The World’s Steepest Street, Dunedin
Dunedin is a city in New Zealand, at the head of Otago Harbour on the South Island’s southeast coast. We stopped in Dunedin for a couple of days, after a cruise through Milford Sound. Even though our hosts were not at home when we arrived, we were very warmly welcomed into their home. And after an amazing night of sleep, we were ready to explore the downtown area of Dunedin. It was, however, hard to pry ourselves away from the beautiful home where we were staying!
Dunedin is known for its Scottish and Maori heritage, Victorian and Edwardian architecture, and a large student population. Hiking and cycling trails criss-cross the dramatic landscape of the adjoining Otago Peninsula, home to colonies of albatross, sea lions and rare yellow-eyed penguins.
The World’s Steepest Street
Baldwin Street, in Dunedin, New Zealand is the world’s steepest residential street, according to the Guinness World Records. It is located in the residential suburb of North East Valley, 3.5 km from Dunedin’s CBD. It is a short straight street a little less than 350 metres long. The street runs east from the valley of the Lindsay Creek up the side of Signal Hill towards Opoho. There is an average slope of roughly 1:5.
Standing on this street is an interesting experience for the legs. It almost feels like you are about to lie down on the tarmac in front of you. hehehe
The street’s steepness was unintentional. Most of the early New Zealand streets were laid out in a grid pattern with no consideration for the terrain. The planning was usually by planners in London, so they had no idea what terrain they were working with.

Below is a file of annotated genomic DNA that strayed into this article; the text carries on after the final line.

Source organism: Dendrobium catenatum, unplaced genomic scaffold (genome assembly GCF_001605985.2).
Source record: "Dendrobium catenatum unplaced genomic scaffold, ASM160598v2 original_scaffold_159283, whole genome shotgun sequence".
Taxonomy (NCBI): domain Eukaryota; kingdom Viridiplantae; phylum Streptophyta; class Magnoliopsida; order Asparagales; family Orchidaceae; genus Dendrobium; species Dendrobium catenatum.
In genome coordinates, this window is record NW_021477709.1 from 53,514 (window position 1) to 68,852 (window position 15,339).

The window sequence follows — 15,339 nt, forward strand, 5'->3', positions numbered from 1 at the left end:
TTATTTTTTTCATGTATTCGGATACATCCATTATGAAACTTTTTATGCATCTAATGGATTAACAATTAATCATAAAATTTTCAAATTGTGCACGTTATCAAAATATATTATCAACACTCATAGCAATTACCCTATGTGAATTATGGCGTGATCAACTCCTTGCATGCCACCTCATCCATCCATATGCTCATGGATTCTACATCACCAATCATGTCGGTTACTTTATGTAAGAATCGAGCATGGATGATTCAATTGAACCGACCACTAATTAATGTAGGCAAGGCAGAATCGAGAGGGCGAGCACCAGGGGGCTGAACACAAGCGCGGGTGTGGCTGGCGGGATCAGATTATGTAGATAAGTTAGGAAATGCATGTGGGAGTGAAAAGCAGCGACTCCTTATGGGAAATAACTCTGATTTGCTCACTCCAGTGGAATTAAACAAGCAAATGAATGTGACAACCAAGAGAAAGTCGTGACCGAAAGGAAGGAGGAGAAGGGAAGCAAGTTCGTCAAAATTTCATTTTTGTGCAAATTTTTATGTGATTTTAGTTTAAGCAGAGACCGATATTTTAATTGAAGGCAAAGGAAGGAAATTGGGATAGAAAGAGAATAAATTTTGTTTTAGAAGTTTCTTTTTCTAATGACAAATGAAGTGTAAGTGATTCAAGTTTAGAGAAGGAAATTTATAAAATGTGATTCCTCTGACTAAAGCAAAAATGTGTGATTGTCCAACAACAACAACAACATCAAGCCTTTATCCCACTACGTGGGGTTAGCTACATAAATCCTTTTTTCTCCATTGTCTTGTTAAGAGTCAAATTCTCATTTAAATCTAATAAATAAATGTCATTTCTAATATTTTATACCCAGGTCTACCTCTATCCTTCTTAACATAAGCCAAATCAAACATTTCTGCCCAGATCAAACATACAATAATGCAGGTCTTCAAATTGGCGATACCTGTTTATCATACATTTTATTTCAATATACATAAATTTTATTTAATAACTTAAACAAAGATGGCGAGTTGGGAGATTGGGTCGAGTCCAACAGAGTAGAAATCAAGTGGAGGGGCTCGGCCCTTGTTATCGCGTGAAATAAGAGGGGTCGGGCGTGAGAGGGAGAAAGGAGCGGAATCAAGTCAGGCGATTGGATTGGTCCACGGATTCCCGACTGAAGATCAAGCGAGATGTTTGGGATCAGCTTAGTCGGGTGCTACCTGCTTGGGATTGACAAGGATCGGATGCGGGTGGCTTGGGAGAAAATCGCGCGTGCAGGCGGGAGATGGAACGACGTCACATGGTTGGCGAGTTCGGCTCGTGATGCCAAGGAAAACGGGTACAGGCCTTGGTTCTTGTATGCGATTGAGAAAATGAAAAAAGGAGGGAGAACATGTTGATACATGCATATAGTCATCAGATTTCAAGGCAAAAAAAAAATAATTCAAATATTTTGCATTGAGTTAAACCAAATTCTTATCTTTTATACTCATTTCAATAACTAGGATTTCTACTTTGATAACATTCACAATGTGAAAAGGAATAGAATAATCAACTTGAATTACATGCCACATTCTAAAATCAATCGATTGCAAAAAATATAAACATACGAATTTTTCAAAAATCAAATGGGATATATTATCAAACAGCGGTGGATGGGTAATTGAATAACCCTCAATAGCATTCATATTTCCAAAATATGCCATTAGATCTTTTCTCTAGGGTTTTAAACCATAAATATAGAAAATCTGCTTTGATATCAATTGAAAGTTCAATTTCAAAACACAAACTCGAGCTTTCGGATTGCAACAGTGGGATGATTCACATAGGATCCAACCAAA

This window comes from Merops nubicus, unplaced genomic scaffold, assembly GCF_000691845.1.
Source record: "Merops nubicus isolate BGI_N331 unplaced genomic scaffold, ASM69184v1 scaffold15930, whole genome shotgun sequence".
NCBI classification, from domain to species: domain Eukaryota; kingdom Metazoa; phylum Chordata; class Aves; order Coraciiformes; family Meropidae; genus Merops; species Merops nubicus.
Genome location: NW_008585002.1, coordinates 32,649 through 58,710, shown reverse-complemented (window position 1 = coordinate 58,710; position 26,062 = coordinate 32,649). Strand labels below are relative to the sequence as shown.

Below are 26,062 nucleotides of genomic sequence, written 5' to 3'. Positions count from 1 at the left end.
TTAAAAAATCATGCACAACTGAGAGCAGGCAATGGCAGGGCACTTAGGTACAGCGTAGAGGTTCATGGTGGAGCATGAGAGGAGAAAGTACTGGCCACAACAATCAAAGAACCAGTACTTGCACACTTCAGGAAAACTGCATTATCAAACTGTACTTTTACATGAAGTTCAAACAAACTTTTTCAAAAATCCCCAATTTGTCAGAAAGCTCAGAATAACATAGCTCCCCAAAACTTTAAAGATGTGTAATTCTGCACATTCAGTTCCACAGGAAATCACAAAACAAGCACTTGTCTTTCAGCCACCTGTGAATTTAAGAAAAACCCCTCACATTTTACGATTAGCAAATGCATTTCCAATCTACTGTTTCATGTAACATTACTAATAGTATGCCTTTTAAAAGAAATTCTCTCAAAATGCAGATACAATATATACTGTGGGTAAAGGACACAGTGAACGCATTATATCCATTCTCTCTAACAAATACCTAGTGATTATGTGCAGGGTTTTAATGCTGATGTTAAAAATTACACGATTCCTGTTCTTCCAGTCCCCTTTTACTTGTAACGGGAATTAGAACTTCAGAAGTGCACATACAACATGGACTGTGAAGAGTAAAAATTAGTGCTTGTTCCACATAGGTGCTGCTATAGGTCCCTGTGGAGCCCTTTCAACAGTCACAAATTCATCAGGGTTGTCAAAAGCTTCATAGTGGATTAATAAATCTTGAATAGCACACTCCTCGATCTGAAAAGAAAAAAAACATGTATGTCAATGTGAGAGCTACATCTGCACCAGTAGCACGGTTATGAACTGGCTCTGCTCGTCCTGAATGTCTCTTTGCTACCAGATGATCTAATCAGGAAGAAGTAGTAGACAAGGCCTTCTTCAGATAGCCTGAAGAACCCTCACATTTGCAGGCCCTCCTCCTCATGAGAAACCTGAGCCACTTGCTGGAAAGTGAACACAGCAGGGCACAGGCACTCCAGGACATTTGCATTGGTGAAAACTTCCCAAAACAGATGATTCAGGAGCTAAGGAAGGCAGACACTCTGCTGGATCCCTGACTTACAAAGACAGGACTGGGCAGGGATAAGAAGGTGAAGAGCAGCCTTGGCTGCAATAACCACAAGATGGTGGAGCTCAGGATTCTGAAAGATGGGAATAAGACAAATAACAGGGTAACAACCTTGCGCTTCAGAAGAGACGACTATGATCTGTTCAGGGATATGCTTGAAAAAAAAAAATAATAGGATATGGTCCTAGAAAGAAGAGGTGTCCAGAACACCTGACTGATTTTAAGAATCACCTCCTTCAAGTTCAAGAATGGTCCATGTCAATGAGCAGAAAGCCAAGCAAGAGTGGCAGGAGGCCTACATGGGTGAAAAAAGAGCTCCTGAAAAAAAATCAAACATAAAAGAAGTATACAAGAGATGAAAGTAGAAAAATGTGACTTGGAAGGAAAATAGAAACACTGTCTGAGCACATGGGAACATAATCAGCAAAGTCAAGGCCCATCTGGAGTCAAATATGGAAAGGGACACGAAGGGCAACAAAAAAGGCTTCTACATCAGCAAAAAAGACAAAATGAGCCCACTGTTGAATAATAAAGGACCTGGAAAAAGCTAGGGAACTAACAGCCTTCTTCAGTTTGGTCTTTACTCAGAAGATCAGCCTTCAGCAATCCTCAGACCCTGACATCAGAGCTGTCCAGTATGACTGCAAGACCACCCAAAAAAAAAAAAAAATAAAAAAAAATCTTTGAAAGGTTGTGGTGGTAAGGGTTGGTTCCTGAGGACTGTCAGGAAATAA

For cars it is a cul-de-sac, but Baldwin Street is linked across the top by Buchanan Street. The streets running parallel to Baldwin are all quite steep: Arnold Street (1:3.6), Dalmeny Street (1:3.7), and Calder Avenue (1:5.4).
At the very top of Baldwin Street, there is a bench, and wall, painted with the view of the street from the bottom of the hill. I found it so intriguing! We sat on the bench for a quick selfie, and then made our way back to the car.
I’m actually getting ahead of myself on this post. We had done a bit of exploring in the downtown area earlier that day, and ended our explorations with a drive to the famous Baldwin Street.
First Church of Otago
Our day started at the First Church of Otago. This is a prominent church of Dunedin. It is located in the heart of the city on Moray Place, 100 metres to the south of the city centre. The church is the city’s primary Presbyterian church. We parked across the road, meandered around the church, taking some pictures, and then continued on.
Stomach Grumblings on Stuart Street
Stuart Street is one of the main streets of Dunedin. As with many of this city’s streets, it is named after a main street in Edinburgh, Scotland. We walked around for a bit, and then settled to eat and drink at Ratbags.
Eli was asleep when we arrived. When he woke up, he played around a tree nearby. The tree was on a elevated platform so we would see him get down before he could run anywhere, so it was just perfect!
We have probably mentioned this cider in a couple of previous posts. Wild Side Cider, and specifically the one with Strawberry and Lime, is so unbelievably delicious. I thought that we had good ciders in South Africa, but New Zealand really reeeeeally surprised us in this department.
We sat outside, under some umbrellas and took in the hustle and bustle around us. It was so relaxing.
An amazing day in Dunedin!
If we had more than a week left, we probably would have stayed in this city for longer than we did. Unfortunately though, our time was running out and we needed to be in Christchurch in a couple of days.